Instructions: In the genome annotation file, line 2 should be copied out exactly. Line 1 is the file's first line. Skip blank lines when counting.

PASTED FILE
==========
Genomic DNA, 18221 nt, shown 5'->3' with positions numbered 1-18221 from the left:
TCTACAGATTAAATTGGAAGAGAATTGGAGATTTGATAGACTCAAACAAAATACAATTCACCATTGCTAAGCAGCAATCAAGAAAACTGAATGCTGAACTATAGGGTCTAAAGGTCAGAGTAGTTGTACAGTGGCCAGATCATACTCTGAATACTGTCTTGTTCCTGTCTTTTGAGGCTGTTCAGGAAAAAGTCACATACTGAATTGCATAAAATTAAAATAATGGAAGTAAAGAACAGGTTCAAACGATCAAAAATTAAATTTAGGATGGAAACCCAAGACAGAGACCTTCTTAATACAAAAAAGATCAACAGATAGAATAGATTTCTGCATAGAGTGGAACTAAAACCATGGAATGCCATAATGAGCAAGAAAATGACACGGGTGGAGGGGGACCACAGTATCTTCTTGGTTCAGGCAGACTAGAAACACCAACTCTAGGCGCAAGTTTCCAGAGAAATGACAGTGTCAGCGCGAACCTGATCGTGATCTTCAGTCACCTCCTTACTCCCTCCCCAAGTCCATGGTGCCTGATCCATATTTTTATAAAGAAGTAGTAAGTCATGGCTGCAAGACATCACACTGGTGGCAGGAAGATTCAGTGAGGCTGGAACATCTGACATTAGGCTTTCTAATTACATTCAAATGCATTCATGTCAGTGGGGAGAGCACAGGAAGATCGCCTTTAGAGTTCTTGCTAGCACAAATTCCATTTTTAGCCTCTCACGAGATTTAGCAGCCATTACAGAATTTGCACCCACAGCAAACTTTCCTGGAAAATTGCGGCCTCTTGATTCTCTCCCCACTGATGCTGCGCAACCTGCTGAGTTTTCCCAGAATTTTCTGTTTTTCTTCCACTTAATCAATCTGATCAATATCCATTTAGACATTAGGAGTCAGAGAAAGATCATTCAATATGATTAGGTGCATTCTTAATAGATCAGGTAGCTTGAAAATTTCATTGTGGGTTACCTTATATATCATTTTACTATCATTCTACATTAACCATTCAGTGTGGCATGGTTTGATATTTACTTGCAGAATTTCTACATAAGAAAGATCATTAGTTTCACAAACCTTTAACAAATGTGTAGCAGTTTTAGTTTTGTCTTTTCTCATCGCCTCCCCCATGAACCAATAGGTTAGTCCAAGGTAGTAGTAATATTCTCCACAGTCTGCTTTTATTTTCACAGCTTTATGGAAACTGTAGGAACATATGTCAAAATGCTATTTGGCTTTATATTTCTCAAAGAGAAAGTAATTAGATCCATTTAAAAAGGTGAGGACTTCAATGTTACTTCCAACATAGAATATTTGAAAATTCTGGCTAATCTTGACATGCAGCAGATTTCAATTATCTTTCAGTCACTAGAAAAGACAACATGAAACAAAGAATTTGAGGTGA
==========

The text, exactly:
TCTACAGATTAAATTGGAAGAGAATTGGAGATTTGATAGACTCAAACAAAATACAATTCACCATTGCTAAGCAGCAATCAAGAAAACTGAATGCTGAACTATAGGGTCTAAAGGTCAGAGTAGTTGTACAGTGGCCAGATCATACTCTGAATACTGTCTTGTTCCTGTCTTTTGAGGCTGTTCAGGAAAAAGTCACATACTGAATTGCATAAAATTAAAATAATGGAAGTAAAGAACAGGTTCAAACGATCAAAAATTAAATTTAGGATGGAAACCCAAGACAGAGACCTTCTTAATACAAAAAAGATCAACAGATAGAATAGATTTCTGCATAGAGTGGAACTAAAACCATGGAATGCCATAATGAGCAAGAAAATGACACGGGTGGAGGGGGACCACAGTATCTTCTTGGTTCAGGCAGACTAGAAACACCAACTCTAGGCGCAAGTTTCCAGAGAAATGACAGTGTCAGCGCGAACCTGATCGTGATCTTCAGTCACCTCCTTACTCCCTCCCCAAGTCCATGGTGCCTGATCCATATTTTTATAAAGAAGTAGTAAGTCATGGCTGCAAGACATCACACTGGTGGCAGGAAGATTCAGTGAGGCTGGAACATCTGACATTAGGCTTTCTAATTACATTCAAATGCATTCATGTCAGTGGGGAGAGCACAGGAAGATCGCCTTTAGAGTTCTTGCTAGCACAAATTCCATTTTTAGCCTCTCACGAGATTTAGCAGCCATTACAGAATTTGCACCCACAGCAAACTTTCCTGGAAAATTGCGGCCTCTTGATTCTCTCCCCACTGATGCTGCGCAACCTGCTGAGTTTTCCCAGAATTTTCTGTTTTTCTTCCACTTAATCAATCTGATCAATATCCATTTAGACATTAGGAGTCAGAGAAAGATCATTCAATATGATTAGGTGCATTCTTAATAGATCAGGTAGCTTGAAAATTTCATTGTGGGTTACCTTATATATCATTTTACTATCATTCTACATTAACCATTCAGTGTGGCATGGTTTGATATTTACTTGCAGAATTTCTACATAAGAAAGATCATTAGTTTCACAAACCTTTAACAAATGTGTAGCAGTTTTAGTTTTGTCTTTTCTCATCGCCTCCCCCATGAACCAATAGGTTAGTCCAAGGTAGTAGTAATATTCTCCACAGTCTGCTTTTATTTTCACAGCTTTATGGAAACTGTAGGAACATATGTCAAAATGCTATTTGGCTTTATATTTCTCAAAGAGAAAGTAATTAGATCCATTTAAAAAGGTGAGGACTTCAATGTTACTTCCAACATAGAATATTTGAAAATTCTGGCTAATCTTGACATGCAGCAGATTTCAATTATCTTTCAGTCACTAGAAAAGACAACATGAAACAAAGAATTTGAGGTGA